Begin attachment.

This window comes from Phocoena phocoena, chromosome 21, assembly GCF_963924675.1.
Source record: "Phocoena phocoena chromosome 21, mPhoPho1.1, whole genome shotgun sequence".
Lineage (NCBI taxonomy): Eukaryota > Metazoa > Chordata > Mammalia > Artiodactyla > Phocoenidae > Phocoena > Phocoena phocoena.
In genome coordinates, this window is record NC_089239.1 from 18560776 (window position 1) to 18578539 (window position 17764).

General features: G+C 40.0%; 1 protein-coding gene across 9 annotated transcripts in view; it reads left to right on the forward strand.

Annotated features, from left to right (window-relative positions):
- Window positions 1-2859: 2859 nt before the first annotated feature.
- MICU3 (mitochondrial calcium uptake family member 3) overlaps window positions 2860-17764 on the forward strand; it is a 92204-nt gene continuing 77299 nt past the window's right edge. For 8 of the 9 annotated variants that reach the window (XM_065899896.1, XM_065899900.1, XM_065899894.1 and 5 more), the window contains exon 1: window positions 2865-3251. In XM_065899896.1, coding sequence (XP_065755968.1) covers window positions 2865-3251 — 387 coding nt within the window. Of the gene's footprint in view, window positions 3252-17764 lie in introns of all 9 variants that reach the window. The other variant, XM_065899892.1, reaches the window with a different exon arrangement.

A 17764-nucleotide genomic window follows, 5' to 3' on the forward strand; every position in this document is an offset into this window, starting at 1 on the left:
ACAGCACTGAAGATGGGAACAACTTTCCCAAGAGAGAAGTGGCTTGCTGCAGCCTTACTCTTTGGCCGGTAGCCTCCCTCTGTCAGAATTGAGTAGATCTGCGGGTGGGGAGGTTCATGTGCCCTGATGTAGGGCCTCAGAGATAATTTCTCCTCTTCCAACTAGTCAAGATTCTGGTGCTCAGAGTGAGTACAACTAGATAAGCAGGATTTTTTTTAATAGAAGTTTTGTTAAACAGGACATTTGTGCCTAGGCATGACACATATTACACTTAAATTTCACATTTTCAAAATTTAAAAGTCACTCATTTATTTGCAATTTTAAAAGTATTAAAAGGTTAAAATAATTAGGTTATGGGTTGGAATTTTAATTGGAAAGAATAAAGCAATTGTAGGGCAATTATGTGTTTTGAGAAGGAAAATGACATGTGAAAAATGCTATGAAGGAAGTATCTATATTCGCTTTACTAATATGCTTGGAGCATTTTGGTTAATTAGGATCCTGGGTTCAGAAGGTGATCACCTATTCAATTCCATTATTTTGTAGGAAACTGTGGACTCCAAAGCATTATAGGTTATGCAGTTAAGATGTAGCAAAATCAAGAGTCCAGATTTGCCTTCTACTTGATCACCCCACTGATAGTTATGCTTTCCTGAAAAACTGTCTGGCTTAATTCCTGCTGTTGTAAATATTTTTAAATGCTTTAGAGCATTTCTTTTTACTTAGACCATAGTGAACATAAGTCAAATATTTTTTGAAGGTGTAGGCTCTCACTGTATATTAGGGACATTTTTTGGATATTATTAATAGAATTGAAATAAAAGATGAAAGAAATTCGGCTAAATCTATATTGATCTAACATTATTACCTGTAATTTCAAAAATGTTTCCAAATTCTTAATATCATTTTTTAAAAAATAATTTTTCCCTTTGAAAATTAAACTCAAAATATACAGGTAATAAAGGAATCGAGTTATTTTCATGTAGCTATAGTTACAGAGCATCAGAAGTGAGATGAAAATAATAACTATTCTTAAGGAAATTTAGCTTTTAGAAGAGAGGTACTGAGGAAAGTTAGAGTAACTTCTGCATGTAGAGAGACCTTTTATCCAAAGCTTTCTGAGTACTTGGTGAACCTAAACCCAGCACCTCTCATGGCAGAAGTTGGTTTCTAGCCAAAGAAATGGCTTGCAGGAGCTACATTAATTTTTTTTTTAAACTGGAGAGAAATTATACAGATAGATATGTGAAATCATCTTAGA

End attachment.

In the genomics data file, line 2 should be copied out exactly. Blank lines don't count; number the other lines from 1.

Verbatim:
Source record: "Phocoena phocoena chromosome 21, mPhoPho1.1, whole genome shotgun sequence".